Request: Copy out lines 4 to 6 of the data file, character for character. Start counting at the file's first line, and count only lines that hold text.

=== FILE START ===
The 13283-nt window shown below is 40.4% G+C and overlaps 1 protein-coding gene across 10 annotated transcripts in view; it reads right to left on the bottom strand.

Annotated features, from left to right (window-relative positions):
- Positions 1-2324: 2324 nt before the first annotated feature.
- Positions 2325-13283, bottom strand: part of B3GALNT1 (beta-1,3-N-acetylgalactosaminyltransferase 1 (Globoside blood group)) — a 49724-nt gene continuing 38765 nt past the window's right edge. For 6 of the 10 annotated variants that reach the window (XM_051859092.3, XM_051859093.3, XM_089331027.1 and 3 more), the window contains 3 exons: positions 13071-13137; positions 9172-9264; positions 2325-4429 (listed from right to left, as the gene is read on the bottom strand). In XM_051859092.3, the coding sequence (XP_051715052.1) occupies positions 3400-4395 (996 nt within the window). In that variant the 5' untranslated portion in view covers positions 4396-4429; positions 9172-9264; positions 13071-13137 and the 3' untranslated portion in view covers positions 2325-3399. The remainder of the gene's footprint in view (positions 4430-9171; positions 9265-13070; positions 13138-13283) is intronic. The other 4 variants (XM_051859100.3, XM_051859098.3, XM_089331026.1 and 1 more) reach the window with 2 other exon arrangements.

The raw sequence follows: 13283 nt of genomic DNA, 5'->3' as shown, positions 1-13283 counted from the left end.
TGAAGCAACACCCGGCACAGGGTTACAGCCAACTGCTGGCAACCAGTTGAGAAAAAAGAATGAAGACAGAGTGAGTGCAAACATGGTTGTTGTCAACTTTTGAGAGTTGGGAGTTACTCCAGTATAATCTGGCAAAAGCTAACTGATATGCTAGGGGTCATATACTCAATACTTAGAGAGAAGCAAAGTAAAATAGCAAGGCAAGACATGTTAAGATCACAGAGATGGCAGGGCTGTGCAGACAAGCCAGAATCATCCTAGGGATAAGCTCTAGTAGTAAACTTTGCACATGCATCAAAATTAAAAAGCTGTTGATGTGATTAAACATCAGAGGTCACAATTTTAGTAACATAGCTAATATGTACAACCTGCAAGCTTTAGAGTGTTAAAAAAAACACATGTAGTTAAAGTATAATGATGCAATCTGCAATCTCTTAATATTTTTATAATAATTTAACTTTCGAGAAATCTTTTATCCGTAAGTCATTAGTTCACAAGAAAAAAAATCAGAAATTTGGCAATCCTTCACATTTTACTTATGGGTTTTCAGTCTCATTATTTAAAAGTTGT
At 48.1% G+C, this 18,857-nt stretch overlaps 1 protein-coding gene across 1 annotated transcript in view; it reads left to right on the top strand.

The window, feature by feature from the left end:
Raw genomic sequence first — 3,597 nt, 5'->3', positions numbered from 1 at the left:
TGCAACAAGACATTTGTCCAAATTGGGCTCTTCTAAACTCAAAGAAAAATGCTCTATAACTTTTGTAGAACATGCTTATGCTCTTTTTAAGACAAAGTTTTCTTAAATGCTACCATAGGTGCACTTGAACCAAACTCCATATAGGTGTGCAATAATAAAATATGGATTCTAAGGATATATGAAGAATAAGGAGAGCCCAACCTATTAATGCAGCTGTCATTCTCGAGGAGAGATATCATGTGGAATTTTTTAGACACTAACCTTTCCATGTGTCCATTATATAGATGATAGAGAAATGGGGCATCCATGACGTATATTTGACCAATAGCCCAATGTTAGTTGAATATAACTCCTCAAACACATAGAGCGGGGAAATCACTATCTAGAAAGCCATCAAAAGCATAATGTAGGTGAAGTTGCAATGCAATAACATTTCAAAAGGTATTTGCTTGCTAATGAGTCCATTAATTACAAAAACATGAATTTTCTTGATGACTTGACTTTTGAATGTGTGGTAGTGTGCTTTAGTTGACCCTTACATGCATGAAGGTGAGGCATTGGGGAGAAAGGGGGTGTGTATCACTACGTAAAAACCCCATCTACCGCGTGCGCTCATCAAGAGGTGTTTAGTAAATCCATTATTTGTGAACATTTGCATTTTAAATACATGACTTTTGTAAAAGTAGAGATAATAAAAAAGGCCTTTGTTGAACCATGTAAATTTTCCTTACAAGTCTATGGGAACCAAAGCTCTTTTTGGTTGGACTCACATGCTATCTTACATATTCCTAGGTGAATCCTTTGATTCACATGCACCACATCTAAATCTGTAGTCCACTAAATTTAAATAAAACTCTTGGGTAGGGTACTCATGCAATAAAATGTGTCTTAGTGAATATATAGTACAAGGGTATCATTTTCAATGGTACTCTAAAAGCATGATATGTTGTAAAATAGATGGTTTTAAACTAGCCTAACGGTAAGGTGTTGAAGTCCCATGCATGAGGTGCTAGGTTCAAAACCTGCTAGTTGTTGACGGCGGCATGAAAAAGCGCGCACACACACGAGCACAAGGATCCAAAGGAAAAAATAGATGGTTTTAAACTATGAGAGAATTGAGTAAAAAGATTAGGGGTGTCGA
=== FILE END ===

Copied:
- Positions 2325-13283, bottom strand: part of B3GALNT1 (beta-1,3-N-acetylgalactosaminyltransferase 1 (Globoside blood group)) — a 49724-nt gene continuing 38765 nt past the window's right edge. For 6 of the 10 annotated variants that reach the window (XM_051859092.3, XM_051859093.3, XM_089331027.1 and 3 more), the window contains 3 exons: positions 13071-13137; positions 9172-9264; positions 2325-4429 (listed from right to left, as the gene is read on the bottom strand). In XM_051859092.3, the coding sequence (XP_051715052.1) occupies positions 3400-4395 (996 nt within the window). In that variant the 5' untranslated portion in view covers positions 4396-4429; positions 9172-9264; positions 13071-13137 and the 3' untranslated portion in view covers positions 2325-3399. The remainder of the gene's footprint in view (positions 4430-9171; positions 9265-13070; positions 13138-13283) is intronic. The other 4 variants (XM_051859100.3, XM_051859098.3, XM_089331026.1 and 1 more) reach the window with 2 other exon arrangements.

The raw sequence follows: 13283 nt of genomic DNA, 5'->3' as shown, positions 1-13283 counted from the left end.
TGAAGCAACACCCGGCACAGGGTTACAGCCAACTGCTGGCAACCAGTTGAGAAAAAAGAATGAAGACAGAGTGAGTGCAAACATGGTTGTTGTCAACTTTTGAGAGTTGGGAGTTACTCCAGTATAATCTGGCAAAAGCTAACTGATATGCTAGGGGTCATATACTCAATACTTAGAGAGAAGCAAAGTAAAATAGCAAGGCAAGACATGTTAAGATCACAGAGATGGCAGGGCTGTGCAGACAAGCCAGAATCATCCTAGGGATAAGCTCTAGTAGTAAACTTTGCACATGCATCAAAATTAAAAAGCTGTTGATGTGATTAAACATCAGAGGTCACAATTTTAGTAACATAGCTAATATGTACAACCTGCAAGCTTTAGAGTGTTAAAAAAAACACATGTAGTTAAAGTATAATGATGCAATCTGCAATCTCTTAATATTTTTATAATAATTTAACTTTCGAGAAATCTTTTATCCGTAAGTCATTAGTTCACAAGAAAAAAAATCAGAAATTTGGCAATCCTTCACATTTTACTTATGGGTTTTCAGTCTCATTATTTAAAAGTTGT